Prague, Czech Republic

COVID-19: A Catalyst of Remote Court Hearings

By Dr Jirí Novák, Brož & Sokol & Novák s.r.o.

A year ago, I noted that it would only take two more pandemics to switch the majority of court hearings to the online world. Today, it appears, it will only take a wave or two of the current pandemic.

Remote court hearings have occasionally occurred in many jurisdictions for a decade. But, with the current pandemic, governments have realised that to fight a disease either strict infection prevention rules need to be in place in the court rooms; participants need to attend court hearings remotely; or court hearings will have to be suspended.

Suspending the provision of justice can only be temporary. All lawyers know that it is not convenient to articulate a client’s case with a face mask on and to breathe adequately at the same time. Who wouldn’t like to join the hearing online using the video-conferencing tools available? Such hearings may bring comical consequences, especially if a filter presents a lawyer as a cat.1 But more seriously, remote court hearings bring consequences to principles such as the fair trial. As analysed by the Council of Bars and Law Societies of Europe2, how would a lawyer consult privately with his/her client during a remote trial? How would the public be able to attend the remote hearing? What about looking at physical evidence, and interviewing witnesses?

A solution is even harder to find in jurisdictions where the jury system is part of the criminal proceedings. In Scotland, where juries consist of fifteen people, not even social distancing provides for an easy solution. A solution has ultimately been found in placing jurors in remote jury centres – cinemas in fact – and video-linking them back to the courtroom.3

Pandemic or not, court hearings will become more and more a part of lawyers’ lives. And that is a scenario which will not change with when the COVID-19 pandemic ends. The economic reasoning behind remote court hearings was why remote court hearings originally started. The pandemic is only a catalyst of its development.

Be it in pandemic or in ordinary times, let’s not forget that justice will only be served if the proceedings are fair, in all aspects.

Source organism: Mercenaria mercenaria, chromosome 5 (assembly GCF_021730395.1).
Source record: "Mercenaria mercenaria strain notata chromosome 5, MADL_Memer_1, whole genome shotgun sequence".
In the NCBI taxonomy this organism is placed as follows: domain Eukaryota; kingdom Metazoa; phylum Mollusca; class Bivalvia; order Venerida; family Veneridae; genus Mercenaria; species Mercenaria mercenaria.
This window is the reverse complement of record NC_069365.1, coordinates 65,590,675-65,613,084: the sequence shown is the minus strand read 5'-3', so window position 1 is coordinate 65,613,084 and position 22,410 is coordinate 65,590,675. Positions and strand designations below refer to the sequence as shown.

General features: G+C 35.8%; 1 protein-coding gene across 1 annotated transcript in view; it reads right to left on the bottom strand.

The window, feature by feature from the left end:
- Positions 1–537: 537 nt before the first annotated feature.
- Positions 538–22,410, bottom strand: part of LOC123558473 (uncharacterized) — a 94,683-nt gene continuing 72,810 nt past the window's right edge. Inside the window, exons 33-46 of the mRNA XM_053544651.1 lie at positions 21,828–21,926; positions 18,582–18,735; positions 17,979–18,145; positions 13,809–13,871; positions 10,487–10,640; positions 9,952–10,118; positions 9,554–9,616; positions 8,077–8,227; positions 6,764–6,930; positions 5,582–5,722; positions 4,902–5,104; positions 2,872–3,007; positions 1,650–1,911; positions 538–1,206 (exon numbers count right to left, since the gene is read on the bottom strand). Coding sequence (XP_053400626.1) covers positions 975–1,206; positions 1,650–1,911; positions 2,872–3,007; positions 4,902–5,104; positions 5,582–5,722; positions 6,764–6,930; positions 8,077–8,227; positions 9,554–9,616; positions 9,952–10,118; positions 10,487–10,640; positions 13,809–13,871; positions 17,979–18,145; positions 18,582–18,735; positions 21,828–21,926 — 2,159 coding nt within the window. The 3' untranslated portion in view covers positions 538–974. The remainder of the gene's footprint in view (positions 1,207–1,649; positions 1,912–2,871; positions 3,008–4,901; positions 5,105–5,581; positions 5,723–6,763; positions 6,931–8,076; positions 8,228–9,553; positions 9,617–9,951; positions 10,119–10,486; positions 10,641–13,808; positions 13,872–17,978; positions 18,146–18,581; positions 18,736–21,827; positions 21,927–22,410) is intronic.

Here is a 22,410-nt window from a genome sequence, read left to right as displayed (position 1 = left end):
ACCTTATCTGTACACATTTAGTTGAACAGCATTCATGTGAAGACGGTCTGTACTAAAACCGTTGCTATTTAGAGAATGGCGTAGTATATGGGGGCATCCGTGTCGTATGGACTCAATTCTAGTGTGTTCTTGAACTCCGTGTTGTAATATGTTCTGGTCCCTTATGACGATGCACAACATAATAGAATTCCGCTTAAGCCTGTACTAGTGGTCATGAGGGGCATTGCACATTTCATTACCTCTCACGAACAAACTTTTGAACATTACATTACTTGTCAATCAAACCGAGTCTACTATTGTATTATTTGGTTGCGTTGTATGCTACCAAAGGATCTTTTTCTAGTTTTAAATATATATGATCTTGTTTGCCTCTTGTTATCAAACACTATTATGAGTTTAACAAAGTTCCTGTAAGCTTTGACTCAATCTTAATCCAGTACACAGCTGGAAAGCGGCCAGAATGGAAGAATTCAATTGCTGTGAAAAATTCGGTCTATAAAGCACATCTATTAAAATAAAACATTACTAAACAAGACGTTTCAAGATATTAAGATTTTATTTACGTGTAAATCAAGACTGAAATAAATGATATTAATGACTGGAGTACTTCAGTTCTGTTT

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1) youtu.be/TDNP-SWgn2w
2) For example, in the CCBE Guidance on the use of remote working tools by lawyers and remote court proceedings; available online at: www.ccbe.eu/fileadmin/speciality_distribution/public/documents/SURVEILLANCE/SVL_Position_papers/
EN_SVL_20201127_CCBE-Guidance-on-the-use-of-remote-working-tools-by-lawyers-and-remote-court-proceedings.pdf
3) Ibid.


Dr Jirí Novák

Dr Jirí Novák

GGI member firm
Brož & Sokol & Novák s.r.o.
Law Firm Services
Prague, Přerov, Czech Republic
T: +420 224 941 946
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W: akbsn.eu/en

Brož & Sokol & Novák is a Czech fullservice law firm. Their 32 lawyers provide expertise in all the significant fields of law. They are especially renowned in the fields of litigation and criminal law (Law Firm of the Year for nine consecutive years).

Dr Jirí Novák is an Equity and Managing Partner of Brož & Sokol & Novák. His areas of expertise include IT-related fields and human rights, and his practice usually involves civil litigation and criminal defence. Currently, he is the Chair of CCBE (Council of Bars and Law Societies of Europe) IT Law Committee. Jirí’s aim within Brož & Sokol & Novák is to promote modern technologies and new ways of providing legal services. This includes the law firm’s online platform available at akbsn.online.


Published: Litigation & Dispute Resolution Newsletter, No. 14, Spring 2021 l Photo: Kennymax - stock.adobe.com

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